Hedging Transactions Prohibited. Our insider trading policy prohibits our employees, including directors and executive officers, from participating in the following with respect to our securities: purchasing on margin, pledging or hedging, short sales, buying or selling put or call options or other derivative securities, purchasing financial instruments that are designed to hedge or offset any decrease in market value or engage in limit orders or other pre-arranged transactions that execute automatically except for ‘same-day’ limit orders and approved 10b5-1 plans.

 

Compensation is Performance-Based. Our executive compensation program is designed so that a significant portion of compensation is “at risk” based on corporate performance, as well as equity-based, to align the interest of our named executive officers and our stockholders.

 

Multi-year Performance Periods for Equity Awards. The annual equity awards granted to our named executive officers vest or are earned over a multi-year period, consistent with market practice and our retention objectives.

 

Stock Ownership Guidelines. We maintain stock ownership guidelines which require our chief executive officer to beneficially own shares of our common stock with a value equal to at least three times his base salary and our other executive officers to beneficially own shares of our common stock with a value equal to at least one times his or her base salary.

 

No Perquisites. We do not provide perquisites or other personal benefits to our named executive officers beyond what is provided to our other employees.

Compensation Objectives and Process

We have designed the compensation arrangements for our named executive officers to provide compensation in overall amounts and in forms that attract and retain talented and experienced individuals and motivate our

20

 

 


 

executives to achieve the goals that are important to our growth. We typically provide compensation to our named executive officers through a combination of base salary, annual cash bonuses and equity awards, which help align the incentives of our named executive officers with the interests of our stockholders. During 2019, our compensation primarily consisted of base salary, annual cash incentive awards, and under the 2010 Equity Incentive Plan, stock option grants, RSUs and PSUs.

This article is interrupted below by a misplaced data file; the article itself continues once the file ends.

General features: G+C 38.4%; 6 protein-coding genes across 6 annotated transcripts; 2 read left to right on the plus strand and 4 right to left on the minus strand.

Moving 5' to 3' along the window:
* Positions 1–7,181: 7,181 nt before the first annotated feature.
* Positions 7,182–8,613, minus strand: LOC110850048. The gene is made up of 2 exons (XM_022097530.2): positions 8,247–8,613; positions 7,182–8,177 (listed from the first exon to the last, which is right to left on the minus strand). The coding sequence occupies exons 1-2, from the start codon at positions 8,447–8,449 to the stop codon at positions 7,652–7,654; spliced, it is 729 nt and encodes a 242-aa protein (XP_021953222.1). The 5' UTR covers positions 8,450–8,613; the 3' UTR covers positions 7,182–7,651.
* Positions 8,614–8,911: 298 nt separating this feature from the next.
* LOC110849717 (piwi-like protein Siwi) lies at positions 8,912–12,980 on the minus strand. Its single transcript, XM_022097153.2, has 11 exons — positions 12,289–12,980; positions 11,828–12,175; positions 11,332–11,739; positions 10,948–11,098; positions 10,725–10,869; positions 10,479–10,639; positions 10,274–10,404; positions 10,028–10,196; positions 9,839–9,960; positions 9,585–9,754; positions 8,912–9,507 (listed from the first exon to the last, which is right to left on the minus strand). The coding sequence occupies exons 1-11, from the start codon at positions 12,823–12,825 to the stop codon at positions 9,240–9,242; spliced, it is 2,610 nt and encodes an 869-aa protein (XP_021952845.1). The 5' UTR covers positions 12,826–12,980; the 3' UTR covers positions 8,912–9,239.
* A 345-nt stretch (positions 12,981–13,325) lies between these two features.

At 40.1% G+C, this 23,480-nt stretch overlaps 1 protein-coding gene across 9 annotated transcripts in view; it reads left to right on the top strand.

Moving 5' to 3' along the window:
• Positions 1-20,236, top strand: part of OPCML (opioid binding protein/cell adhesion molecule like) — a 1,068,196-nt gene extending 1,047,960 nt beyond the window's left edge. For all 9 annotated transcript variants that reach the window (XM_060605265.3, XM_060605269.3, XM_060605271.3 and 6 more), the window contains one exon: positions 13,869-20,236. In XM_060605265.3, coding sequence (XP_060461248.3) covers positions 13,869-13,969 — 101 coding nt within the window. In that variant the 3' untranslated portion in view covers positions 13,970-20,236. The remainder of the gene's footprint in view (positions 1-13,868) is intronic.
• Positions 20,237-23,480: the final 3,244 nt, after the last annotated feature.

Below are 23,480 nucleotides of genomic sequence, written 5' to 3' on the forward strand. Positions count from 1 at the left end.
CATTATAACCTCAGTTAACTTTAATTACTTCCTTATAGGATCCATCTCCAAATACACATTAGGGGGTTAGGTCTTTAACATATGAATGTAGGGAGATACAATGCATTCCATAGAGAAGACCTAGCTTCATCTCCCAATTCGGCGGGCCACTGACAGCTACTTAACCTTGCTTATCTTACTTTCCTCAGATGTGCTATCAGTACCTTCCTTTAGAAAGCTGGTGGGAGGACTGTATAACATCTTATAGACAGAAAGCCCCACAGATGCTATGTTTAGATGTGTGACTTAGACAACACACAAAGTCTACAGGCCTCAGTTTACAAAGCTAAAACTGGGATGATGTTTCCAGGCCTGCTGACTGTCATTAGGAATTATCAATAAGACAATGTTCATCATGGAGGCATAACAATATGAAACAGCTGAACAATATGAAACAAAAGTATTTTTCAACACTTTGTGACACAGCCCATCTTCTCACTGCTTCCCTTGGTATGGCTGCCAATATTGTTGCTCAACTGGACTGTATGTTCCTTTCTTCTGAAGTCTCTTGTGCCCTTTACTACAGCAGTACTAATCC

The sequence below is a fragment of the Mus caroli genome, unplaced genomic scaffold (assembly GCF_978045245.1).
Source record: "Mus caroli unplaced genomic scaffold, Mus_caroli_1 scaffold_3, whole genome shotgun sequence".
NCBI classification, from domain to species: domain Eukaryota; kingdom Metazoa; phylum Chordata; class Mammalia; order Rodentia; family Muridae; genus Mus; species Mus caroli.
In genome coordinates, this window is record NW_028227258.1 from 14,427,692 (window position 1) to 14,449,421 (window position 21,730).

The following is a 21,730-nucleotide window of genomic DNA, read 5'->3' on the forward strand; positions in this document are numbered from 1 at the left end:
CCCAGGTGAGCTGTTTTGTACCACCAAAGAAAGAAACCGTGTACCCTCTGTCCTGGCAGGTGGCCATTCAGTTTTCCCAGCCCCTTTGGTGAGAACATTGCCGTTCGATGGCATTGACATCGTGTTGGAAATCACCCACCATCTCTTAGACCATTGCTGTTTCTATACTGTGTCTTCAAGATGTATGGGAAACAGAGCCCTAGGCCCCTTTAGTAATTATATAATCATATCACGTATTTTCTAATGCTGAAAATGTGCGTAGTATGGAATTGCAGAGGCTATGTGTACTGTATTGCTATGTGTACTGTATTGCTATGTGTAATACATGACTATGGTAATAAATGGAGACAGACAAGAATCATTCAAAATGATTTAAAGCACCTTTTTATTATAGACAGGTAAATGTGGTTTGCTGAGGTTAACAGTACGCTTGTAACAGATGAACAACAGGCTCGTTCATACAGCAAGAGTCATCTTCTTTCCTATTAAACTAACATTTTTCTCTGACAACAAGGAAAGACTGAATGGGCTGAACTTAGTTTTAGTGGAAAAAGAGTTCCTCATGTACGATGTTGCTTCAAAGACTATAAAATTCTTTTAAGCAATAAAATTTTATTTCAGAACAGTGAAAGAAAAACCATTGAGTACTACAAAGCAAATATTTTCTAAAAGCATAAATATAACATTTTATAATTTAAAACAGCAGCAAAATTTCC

Historically, our compensation committee has determined all elements of compensation for our named executive officers. Generally, prior to making its compensation determinations, our Chief Executive Officer provides his review of our other named executive officers to the compensation committee. Our compensation committee engages Compensia, Inc., a national independent compensation consultant, to help evaluate our compensation philosophy and provide guidance in administering our compensation program. Our compensation committee has determined that Compensia is independent and the services provided by Compensia currently do not and during 2019 did not raise any conflict of interests.

Our compensation committee determines executive compensation, in part, by reference to the compensation information for the executives of a peer group of comparable companies. For 2019, our compensation committee reviewed an updated version of the formal compensation study and executive compensation market assessment prepared in 2018 by Compensia. The competitive market data used in the Compensia study was gathered from our compensation peer group, which consisted in 2019 of the following US-based technology companies of similar size:  

 

       8x8

       Model N

       Apptio

       Monotype Imaging Holdings

       Benefitfocus

       Paylocity Holding

       Carbonite

       PROS Holdings

       Five9

       Q2 Holdings

       HealthStream

       Qualys

       Imperva

       Rapid7

       LivePerson

       Varonis Systems

       MINDBODY

       Workiva

 

In comparison to the prior year peers, we removed five companies and added three. Of the five companies removed, two, Broadsoft and Callidus Software, were removed because they had been acquired. The three other companies removed, 2U, Hubspot and Stamps.com, were removed because their market capitalization exceeded our selection range, which, at the time had a maximum of $3.3 billion (3.0x our market capitalization at the time of the analysis in May 2018). The three peer companies added were 8x8, Model N and PROS Holdings. These three companies were added because they met our selection criteria, including being software companies with trailing four quarter revenue between 50% and 200% of our trailing four quarter revenue (which was $221 million at the time of the review in May 2018) and the market capitalization range of between 33% and 300% of our then current market capitalization.